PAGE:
Talking to ESRI energy economist Niall Farrell about energy markets last week, I was struck how, behind the scenes, people work very hard on complicated problems so that we can all have the basics of modern life.
Electricity markets, he told me, are complex. They used to be crude and simple: there was a semi-state electricity provider. It got paid a fixed percentage – in addition to its costs – for the electricity provided.
The big problem with this model was that it gives the semi-state no incentive to be efficient. It has an incentive to be less efficient, since it’s paid a percentage over its costs. These cost-plus contracts have been shown to lead to higher prices for consumers.
There are other problems with cost-plus: it doesn’t take demand into account, so the supplier isn’t incentivised to produce more when more is needed.
So the energy economists came up with a better system, the one we use today. They opened up the market to investment and competition.
The market today is designed around a standard supply and demand model, where the price and quantity of electricity produced is determined by the point where the electricity demand curve meets the electricity supply curve.
The demand curve shows how much electricity is demanded by consumers at each price level. The supply curve shows how much producers are willing to make at each price level. As prices go up, producers will be willing to produce more, and consumers will be willing to consume less.
The electricity market supply and demand diagram looks like the basic econ 101 one, except the “curves” consist of a series of jagged right angles.
The jagged steps up the supply curve represent different sources of power — wind, hydro, coal, gas, solar etc — which each have their own unique cost structures. Wind producers are happy to produce a certain quantity at a certain price, gas producers another, and so on.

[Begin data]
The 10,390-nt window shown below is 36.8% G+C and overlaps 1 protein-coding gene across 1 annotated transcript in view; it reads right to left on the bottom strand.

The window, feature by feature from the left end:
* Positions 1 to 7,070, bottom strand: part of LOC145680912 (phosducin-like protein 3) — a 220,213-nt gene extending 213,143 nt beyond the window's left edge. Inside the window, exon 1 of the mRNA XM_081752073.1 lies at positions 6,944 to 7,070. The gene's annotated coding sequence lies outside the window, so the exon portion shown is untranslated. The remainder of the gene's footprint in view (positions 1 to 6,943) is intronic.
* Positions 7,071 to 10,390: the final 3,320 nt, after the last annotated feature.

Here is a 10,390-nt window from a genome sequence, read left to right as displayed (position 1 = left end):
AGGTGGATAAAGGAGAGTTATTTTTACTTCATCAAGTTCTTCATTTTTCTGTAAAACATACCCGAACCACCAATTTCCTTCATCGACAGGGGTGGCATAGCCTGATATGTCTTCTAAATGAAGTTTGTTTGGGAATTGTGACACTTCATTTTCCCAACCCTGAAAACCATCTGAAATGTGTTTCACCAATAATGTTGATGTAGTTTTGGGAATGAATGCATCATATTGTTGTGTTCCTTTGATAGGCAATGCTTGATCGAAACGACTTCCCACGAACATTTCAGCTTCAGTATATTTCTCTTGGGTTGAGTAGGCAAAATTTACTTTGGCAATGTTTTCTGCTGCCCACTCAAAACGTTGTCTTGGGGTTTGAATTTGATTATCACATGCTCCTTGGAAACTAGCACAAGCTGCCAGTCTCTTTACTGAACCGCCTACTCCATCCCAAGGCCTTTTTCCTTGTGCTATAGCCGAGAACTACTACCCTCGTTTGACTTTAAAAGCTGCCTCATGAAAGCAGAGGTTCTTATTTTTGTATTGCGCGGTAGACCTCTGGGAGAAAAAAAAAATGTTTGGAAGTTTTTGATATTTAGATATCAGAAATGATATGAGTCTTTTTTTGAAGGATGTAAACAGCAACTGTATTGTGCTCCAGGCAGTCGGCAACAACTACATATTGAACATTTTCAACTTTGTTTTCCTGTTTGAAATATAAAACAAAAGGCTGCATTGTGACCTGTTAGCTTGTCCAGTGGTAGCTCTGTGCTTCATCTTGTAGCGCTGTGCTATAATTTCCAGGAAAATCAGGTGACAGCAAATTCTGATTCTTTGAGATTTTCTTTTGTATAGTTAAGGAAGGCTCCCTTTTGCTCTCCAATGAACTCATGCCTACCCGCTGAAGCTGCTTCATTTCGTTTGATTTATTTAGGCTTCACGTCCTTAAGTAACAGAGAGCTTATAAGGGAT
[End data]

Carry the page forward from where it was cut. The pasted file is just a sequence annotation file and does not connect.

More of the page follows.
The jagged steps in the demand curve represent different sources of demand. Higher prices might convince a household to use less electricity, but have less of an effect on a hospital.
Gas is extra-significant in our electricity mix because it tends to be the marginal supplier of power. Especially in times of high demand. That’s because certain gas plants have the quality of being “nimble”, as Niall Farrell put it: “I like to think of it like a rugby team. You have the solid fellas, they’re grinding it out. And they’re constantly running. There are certain old gas systems that run the whole time. They’re the base load. Then you have really nimble fellas that come on when you need them to do a quick burst.”
The way the economists designed this market is interesting. The suppliers get asked for the lowest price at which they’re willing to supply electricity. The offers get ranked from cheapest to most expensive. The price gets set by the marginal power source — where the supply and demand curves cross over — and every supplier whose bid is lower than that marginal price gets the marginal price.
So all the other sources of power down the supply curve — the slow gas plants, the wind, hydro and solar — they all get the price set by gas, even though they would be willing to supply electricity more cheaply.
Why design the market this way? The big advantage is that prices convey information. The information embedded in the price is what coordinates everybody in the market. In the short run, it tells people to put on a jumper or power up a gas turbine.
The sum of investments
In the long run, the price tells people how to invest. In the long run, the investments are what make or break the market. When, as you’re seeing now, wind generators are making far more than their marginal costs, investors pump money into building more wind turbines. When household bills shoot up, people invest in Kingspan and solar panels.